Background: In patients with a myocardial infarction (MI) 1 to 3 years earlier, treatment with ticagrelor + low-dose aspirin (ASA) reduces the risk of cardiovascular (CV) death, MI, or stroke compared with low-dose aspirin alone, but at an increased risk of major bleeding.
Objectives: The authors evaluated cost-effectiveness of ticagrelor + low-dose ASA in patients with prior MI within the prior 3 years.
Methods: The authors performed a prospective economic substudy alongside the PEGASUS-TIMI 54 (Prevention of Cardiovascular Events in Patients With Prior Heart Attack Using Ticagrelor Compared to Placebo on a Background of Aspirin-Thrombolysis In Myocardial Infarction 54) trial, which randomized 21,162 patients to ASA alone, ticagrelor 60 mg twice daily + low-dose ASA, or ticagrelor 90 mg twice daily + low-dose ASA. Medical resource use data were collected over a median 33-month follow-up. Costs were assessed from the U.S. health care system perspective. In-trial data relating to survival, utility, and costs were combined with lifetime projections to evaluate lifetime cost-effectiveness of the Food and Drug Administration-approved lower-dose ticagrelor regimen (60 mg twice daily).
Results: Hospitalization costs were similar for ticagrelor 60 mg and placebo ($2,262 vs. $2,333; 95% confidence interval for difference -$303 to $163; p = 0.54); after inclusion of a daily ticagrelor 60 mg cost of $10.52, total costs were higher for ticagrelor ($10,016 vs. $2,333; 95% CI: $7,441 to $7,930; p < 0.001). In-trial quality-adjusted life-years (QALYs) were similar (2.28 vs. 2.27; p = 0.34). Over a lifetime horizon, ticagrelor was associated with QALY gains of 0.078 and incremental costs of $7,435, yielding an incremental cost-effectiveness ratio (ICER) of $94,917/QALY gained. Several high-risk groups had more favorable ICERs, including patients with >1 prior MI, multivessel disease, diabetes, renal dysfunction (all with ICERs $50,000 to $70,000/QALY gained), patients age <75 years (ICER = $44,779/QALY gained), and patients with peripheral artery disease (ICER = $13,427/QALY gained).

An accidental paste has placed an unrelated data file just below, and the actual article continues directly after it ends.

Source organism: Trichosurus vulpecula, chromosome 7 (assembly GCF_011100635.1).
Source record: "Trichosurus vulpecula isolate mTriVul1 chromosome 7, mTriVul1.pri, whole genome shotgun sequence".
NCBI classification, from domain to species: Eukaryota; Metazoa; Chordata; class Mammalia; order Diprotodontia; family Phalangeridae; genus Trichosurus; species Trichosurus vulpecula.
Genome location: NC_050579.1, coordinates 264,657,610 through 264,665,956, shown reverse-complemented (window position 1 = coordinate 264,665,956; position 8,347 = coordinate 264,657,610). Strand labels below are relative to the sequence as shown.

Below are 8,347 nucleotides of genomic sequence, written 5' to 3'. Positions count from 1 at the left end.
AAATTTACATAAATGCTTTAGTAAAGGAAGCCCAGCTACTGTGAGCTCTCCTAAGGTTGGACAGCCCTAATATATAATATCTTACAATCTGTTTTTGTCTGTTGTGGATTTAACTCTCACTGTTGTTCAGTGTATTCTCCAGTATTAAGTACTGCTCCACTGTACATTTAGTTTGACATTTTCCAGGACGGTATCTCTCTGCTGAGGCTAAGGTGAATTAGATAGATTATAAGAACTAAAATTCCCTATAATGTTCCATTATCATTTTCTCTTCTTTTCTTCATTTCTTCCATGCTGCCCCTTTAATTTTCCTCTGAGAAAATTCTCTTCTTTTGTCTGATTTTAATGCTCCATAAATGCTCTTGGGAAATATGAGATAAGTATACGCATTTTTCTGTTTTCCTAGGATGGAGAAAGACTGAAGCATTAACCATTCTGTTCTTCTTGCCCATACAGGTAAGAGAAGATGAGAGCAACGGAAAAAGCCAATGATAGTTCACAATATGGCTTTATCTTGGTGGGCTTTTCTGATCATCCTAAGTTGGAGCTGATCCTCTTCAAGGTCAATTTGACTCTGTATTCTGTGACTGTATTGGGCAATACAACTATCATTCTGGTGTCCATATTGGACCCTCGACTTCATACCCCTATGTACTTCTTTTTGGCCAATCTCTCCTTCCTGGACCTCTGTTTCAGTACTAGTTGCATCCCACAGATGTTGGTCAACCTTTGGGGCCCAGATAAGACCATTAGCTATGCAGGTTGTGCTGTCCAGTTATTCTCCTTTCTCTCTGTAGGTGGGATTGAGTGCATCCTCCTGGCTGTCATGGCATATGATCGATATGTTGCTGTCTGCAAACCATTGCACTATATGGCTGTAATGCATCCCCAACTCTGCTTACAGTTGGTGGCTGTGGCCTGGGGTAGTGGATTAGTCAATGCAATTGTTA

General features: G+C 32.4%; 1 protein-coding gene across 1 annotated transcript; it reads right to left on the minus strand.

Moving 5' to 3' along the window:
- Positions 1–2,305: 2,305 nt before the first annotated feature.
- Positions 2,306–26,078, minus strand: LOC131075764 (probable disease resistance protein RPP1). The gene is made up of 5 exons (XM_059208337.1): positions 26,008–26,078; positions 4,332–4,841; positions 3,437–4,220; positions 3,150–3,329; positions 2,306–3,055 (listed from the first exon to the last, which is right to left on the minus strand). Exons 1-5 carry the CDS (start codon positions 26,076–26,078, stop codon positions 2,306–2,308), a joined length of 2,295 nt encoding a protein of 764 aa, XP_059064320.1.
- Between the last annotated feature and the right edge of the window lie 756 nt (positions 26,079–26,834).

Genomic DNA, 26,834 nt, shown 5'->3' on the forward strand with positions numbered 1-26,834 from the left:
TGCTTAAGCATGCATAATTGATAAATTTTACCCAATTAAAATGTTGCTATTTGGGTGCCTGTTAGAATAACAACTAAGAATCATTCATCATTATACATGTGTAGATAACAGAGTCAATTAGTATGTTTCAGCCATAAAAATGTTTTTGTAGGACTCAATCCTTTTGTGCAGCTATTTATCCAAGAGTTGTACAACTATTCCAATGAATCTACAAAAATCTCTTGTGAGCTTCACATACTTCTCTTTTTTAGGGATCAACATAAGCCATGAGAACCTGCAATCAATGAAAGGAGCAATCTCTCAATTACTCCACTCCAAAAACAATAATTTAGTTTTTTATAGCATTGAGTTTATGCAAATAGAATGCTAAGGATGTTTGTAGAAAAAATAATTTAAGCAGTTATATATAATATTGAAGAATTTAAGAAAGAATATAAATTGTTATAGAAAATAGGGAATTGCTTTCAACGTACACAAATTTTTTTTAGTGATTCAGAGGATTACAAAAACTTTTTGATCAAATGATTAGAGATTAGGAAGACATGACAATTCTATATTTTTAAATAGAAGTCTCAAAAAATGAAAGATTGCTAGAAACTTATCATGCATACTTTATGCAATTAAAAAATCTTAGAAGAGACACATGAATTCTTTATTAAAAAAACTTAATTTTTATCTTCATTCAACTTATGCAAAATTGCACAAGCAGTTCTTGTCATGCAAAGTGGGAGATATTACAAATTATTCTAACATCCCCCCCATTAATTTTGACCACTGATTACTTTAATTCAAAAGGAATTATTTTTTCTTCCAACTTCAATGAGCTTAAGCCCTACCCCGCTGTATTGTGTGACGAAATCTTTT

Conclusions: For patients with a history of MI >1 year previously, long-term treatment with ticagrelor 60 mg + low-dose ASA yields a cost-effectiveness ratio suggesting intermediate value based on current guidelines. Ticagrelor appears to provide higher value for patients in several recognized high-risk subgroups. (Prevention of Cardiovascular Events [e.g., Death From Heart or Vascular Disease, Heart Attack, or Stroke] in Patients With Prior Heart Attack Using Ticagrelor Compared to Placebo on a Background of Aspirin [PEGASUS]; NCT01225562).
Keywords: cost-effectiveness; dual antiplatelet therapy; myocardial infarction; ticagrelor.
Copyright © 2017 American College of Cardiology Foundation. Published by Elsevier Inc. All rights reserved.